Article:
VANCOUVER - The federal cabinet's decision to approve Kinder Morgan Canada's Trans Mountain pipeline expansion has prompted a flood of outrage and promises of protests and court challenges in British Columbia.
Vancouver Mayor Gregor Robertson said he was "profoundly disappointed," calling the decision a "big step backwards" for Canada's environment and economy.
"I — along with the tens of thousands of residents, local First Nations, and other Metro Vancouver cities who told the federal government a resounding 'no' to this project — will keep speaking out against this pipeline expansion that doesn't make sense for our economic or environmental future."
The $6.8-billion project would triple the capacity of the Trans Mountain pipeline, from 300,000 to 890,000 barrels a day, and would add 980 kilometres of new pipe along the route from near Edmonton to Burnaby, B.C.
It would also increase the number of tankers leaving Vancouver-area waters seven-fold, from five to 34 per month, prompting fierce opposition from local mayors and First Nations who say any risk of a diluted-bitumen spill is unacceptable.
Prime Minister Justin Trudeau announced the project would be approved with 157 conditions at a news conference Tuesday. He said he expects the decision to be "bitterly disputed" by a number of people across the country, but said the project is in Canada's best interests.
"If I thought this project was unsafe for the B.C. coast, I would reject it," he said.
Premier Christy Clark has insisted her government would not allow new pipeline construction unless five conditions were met, including a "world-leading" marine spill response regime. Earlier this month, Trudeau announced a $1.5-billion ocean-protection plan.
Clark was unavailable for comment Tuesday, but her Environment Minister Mary Polak said the province will continue to work to ensure each of its conditions are met.
"Because we have taken that clear and principled approach to stand up for our province, we have seen the proponent and the federal government take actions, including Ottawa's recent Ocean Protection Plan," she said in a statement.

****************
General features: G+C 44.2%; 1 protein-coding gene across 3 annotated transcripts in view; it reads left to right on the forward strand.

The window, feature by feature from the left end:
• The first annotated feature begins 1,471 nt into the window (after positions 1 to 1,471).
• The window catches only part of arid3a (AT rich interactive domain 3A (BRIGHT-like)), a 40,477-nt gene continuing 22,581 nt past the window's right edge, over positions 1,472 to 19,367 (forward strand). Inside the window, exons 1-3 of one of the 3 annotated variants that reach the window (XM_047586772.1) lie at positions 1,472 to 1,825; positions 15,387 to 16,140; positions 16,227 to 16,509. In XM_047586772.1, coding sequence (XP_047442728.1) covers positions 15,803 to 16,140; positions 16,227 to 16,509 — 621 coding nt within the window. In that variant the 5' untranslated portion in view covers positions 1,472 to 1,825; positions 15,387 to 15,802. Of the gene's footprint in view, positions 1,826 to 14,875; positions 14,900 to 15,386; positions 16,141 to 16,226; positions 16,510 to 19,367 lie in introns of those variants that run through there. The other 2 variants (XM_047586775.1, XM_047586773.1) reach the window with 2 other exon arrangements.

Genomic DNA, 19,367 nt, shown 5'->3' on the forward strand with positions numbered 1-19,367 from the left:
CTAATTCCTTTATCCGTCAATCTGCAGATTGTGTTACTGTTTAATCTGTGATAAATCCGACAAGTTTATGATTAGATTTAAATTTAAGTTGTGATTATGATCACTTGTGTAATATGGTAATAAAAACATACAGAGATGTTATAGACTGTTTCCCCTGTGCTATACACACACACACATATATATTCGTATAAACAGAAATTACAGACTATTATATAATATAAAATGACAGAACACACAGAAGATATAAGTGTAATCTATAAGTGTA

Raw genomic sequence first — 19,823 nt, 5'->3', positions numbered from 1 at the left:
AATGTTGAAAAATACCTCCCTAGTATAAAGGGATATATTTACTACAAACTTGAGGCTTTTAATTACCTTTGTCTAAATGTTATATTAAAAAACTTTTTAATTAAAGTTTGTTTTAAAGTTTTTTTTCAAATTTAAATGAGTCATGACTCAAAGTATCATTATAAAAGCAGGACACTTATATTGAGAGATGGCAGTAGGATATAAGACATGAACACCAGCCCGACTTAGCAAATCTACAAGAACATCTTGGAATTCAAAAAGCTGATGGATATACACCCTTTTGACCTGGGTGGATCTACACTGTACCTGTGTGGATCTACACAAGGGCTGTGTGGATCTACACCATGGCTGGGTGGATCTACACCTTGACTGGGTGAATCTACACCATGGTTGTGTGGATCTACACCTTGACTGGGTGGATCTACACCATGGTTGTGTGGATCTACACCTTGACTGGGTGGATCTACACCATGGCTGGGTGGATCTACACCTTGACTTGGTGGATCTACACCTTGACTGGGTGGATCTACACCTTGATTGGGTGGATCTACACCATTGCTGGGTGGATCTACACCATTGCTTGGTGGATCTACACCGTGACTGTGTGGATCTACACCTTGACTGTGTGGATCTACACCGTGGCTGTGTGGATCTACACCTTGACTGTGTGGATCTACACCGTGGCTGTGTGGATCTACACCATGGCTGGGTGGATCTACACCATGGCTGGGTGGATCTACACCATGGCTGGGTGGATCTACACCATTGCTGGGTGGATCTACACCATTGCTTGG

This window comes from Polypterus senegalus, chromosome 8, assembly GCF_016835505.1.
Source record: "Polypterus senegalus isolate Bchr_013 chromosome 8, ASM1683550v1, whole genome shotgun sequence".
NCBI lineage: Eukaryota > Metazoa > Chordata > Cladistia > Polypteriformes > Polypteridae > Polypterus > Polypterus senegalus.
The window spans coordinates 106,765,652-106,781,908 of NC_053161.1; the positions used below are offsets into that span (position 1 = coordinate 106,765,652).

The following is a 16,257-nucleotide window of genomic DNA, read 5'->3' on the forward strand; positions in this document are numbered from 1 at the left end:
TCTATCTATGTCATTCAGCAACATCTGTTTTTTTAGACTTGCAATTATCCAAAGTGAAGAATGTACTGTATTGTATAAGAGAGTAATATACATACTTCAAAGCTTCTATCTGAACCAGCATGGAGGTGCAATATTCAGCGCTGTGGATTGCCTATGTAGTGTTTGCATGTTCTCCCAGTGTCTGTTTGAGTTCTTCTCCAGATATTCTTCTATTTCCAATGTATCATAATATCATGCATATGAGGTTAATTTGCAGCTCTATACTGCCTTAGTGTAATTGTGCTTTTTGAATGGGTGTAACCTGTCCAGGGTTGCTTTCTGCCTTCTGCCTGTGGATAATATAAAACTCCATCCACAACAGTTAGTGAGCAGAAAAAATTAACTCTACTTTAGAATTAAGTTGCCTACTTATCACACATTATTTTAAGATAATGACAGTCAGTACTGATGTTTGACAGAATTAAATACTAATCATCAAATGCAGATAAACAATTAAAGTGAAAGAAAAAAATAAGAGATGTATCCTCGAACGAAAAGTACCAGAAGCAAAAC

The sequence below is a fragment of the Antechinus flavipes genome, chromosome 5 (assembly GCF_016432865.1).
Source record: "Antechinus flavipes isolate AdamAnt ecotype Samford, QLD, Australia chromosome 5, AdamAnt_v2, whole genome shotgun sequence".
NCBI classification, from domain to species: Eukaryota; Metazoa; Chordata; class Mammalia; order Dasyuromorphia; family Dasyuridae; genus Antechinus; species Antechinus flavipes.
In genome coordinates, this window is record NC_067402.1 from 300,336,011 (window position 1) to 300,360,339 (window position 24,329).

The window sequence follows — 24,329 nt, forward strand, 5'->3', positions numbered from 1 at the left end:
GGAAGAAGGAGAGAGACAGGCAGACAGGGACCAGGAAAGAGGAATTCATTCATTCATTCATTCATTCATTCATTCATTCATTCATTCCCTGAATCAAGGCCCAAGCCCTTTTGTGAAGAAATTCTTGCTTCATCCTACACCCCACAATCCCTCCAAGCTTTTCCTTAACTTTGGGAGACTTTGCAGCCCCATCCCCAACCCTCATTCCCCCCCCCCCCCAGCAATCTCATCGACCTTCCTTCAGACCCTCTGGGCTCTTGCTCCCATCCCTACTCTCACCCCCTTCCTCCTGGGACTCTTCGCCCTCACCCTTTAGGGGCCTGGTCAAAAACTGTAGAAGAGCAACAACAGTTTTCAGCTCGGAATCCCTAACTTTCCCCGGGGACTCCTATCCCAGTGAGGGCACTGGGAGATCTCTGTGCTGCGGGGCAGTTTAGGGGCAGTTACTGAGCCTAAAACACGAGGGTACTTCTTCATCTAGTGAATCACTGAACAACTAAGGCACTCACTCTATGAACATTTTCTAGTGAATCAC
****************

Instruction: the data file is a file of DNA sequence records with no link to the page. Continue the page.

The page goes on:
North Vancouver's Tsleil-Waututh Nation and the City of Vancouver already have legal challenges before the courts. The actions were filed in May after the National Energy Board recommended the federal government approve the project.
Delegates from the Tsleil-Waututh Nation travelled to Ottawa on Monday to urge Natural Resources Minister Jim Carr to reject the project.
On Tuesday, Tsleil-Waututh spokeswoman Charlene Aleck accused Trudeau of breaking his promise of a "renewed, nation-to-nation relationship with indigenous peoples."
"They are making a big mistake. We will not allow this pipeline to be built," she said.
Sven Biggs of the environmental group Stand.earth said a new phase in the struggle against pipelines would now begin, with the movement escalating to the streets, in the courts and at the ballot box.
An "emergency rally" was planned for Tuesday evening in Vancouver. A recent protest against the project in the city attracted thousands.
The business community in B.C. was pleased. Ian Black, president and CEO of the Greater Vancouver Board of Trade, said the project will generate more than $1-billion in construction spending and create thousands of high-paying jobs.
Kinder Morgan Canada called the approval a "landmark decision that affirms both the strength of the project and the rigour of the review process it has undergone."
Trudeau also announced Tuesday that his government has rejected the Enbridge Northern Gateway pipeline and enacted a moratorium on crude oil tankers on B.C.'s north coast. The news was met with celebration from those First Nations opposed and environmental groups.
The West Coast Environmental Law Association said the rejection proves communities can stop pipelines.
The Gitga'at First Nation said the decision ends struggle that pitted the Gitga'at and their allies against Enbridge in a "David vs. Goliath battle."
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